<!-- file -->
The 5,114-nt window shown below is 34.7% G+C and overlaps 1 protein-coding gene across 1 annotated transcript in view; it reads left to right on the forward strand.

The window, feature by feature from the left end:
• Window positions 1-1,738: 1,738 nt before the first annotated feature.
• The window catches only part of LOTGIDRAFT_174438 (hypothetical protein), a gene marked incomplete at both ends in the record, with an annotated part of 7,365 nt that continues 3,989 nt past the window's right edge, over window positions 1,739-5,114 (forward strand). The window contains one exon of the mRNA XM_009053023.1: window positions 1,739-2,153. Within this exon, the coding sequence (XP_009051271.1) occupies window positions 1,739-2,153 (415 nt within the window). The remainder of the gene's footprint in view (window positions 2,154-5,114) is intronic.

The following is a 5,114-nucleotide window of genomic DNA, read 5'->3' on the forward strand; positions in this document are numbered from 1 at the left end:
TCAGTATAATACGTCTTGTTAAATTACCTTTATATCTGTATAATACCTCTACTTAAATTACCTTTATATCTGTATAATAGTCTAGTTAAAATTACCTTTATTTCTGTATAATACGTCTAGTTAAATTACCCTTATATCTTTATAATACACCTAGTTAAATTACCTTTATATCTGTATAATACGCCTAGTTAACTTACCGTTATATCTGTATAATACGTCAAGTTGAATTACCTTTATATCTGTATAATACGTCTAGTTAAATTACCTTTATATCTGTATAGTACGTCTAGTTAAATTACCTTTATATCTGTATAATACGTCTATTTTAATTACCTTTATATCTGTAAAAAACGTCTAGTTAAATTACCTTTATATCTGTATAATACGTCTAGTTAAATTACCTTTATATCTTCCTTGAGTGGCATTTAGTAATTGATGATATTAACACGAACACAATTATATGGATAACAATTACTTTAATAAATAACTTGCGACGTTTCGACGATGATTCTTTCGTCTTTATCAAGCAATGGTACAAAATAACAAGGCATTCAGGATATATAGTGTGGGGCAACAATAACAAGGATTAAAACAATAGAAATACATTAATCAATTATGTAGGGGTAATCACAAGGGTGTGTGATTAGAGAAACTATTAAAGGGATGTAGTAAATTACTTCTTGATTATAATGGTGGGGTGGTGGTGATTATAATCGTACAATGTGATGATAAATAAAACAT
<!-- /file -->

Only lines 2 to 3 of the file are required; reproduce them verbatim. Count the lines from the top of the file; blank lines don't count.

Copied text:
The window, feature by feature from the left end:
• Window positions 1-1,738: 1,738 nt before the first annotated feature.